BOSTON — The French version of the European Union’s General Data Protection Regulation (GDPR) does not prevent a point of sale (POS) technology firm and a production partner from seeking discovery of important documents from a French rival in a dispute over trade secrets and patents, a Massachusetts federal judge ruled June 3, granting the plaintiffs’ motion to reconsider a previous ruling that had ordered discovery only from two domestic plaintiffs.
MIAMI — A trial court’s approval of a settlement agreement between Equifax Inc. and a consolidated group of consumers who sued the credit-reporting service over its massive 2017 data breach was affirmed June 3 by an 11th Circuit U.S. Court of Appeals panel, which concluded that the agreement’s terms were fair and found no abuse of discretion in the approval procedures.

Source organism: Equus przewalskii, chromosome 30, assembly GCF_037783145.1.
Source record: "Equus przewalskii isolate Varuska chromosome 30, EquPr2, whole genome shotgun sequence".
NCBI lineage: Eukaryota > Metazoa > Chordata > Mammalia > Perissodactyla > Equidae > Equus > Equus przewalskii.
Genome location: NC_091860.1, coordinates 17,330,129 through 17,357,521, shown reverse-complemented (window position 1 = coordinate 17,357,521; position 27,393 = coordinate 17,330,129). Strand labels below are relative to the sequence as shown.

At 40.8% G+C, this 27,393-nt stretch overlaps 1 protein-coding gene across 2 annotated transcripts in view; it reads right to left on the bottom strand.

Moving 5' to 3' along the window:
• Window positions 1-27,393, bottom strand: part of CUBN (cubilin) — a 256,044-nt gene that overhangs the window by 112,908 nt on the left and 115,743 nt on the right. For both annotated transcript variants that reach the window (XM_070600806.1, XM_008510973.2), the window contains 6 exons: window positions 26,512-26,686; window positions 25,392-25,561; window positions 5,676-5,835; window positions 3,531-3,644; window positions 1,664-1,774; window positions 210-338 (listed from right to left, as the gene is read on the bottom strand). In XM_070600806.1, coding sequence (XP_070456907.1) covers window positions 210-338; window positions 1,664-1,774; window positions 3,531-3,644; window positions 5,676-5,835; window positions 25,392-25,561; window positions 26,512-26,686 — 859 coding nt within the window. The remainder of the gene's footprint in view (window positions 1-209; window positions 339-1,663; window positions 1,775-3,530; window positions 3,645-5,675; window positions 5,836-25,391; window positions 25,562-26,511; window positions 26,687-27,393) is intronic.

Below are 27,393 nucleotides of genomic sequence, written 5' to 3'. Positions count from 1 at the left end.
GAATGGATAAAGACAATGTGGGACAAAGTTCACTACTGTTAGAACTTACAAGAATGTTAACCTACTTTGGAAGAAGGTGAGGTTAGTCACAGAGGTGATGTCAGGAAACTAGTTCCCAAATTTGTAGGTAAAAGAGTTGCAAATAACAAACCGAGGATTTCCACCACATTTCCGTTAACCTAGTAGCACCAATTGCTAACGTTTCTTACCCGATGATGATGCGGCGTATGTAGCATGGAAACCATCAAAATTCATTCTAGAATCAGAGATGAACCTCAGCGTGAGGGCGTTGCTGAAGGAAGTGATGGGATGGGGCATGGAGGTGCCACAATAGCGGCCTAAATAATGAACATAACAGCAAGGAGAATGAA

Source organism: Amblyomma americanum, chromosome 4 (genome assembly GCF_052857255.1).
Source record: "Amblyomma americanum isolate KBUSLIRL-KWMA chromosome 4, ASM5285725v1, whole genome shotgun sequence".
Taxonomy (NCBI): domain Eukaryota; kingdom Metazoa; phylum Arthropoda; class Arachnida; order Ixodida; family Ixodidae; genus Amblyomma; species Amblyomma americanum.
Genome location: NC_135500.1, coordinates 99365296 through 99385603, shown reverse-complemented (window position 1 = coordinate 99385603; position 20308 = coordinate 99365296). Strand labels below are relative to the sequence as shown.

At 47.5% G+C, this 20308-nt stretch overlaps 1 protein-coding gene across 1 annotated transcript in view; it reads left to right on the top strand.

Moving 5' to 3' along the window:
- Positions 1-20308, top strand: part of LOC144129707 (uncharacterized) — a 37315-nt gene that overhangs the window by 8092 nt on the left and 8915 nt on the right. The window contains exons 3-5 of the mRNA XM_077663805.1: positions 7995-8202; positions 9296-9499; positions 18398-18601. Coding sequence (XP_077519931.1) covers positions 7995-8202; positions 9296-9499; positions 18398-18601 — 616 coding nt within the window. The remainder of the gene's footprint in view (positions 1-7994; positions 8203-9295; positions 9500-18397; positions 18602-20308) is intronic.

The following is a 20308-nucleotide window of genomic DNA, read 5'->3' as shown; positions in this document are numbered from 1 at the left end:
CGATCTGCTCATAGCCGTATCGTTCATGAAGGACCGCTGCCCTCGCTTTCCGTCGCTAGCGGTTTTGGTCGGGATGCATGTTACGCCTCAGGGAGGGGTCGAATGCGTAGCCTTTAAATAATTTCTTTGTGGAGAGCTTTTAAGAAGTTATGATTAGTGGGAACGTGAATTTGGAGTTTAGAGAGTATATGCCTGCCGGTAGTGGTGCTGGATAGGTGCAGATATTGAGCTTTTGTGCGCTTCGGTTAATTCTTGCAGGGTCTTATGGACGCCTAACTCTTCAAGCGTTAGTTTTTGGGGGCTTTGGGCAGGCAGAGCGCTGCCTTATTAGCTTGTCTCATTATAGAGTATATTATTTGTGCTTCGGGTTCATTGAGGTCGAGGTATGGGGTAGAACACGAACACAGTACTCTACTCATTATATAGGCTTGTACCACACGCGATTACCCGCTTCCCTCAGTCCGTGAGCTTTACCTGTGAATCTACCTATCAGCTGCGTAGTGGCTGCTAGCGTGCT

WASHINGTON, D.C. — A disability claimant is permitted to amend claims relating to the termination of disability benefits under the Employee Retirement Income Security Act; however, the claimant cannot assert a claim for invasion of privacy based on the disability insurer’s use of the claimant’s Facebook, YouTube and travel blog because the claimant made the information on the sites publicly available, a District of Columbia federal judge said June 1 in partially granting the claimant’s motion for leave to file a second amended complaint.
WASHINGTON, D.C. — Two amicus curiae briefs were filed May 28 in the U.S. Supreme Court supporting a petition for certiorari filed by a group of travelers whose personal electronic devices were searched at the U.S. border, with the amici arguing that the high court needs to provide guidance as to the limits and scope of the border search doctrine and championing the need for warrants the search such devices under the Fourth Amendment to the U.S. Constitution.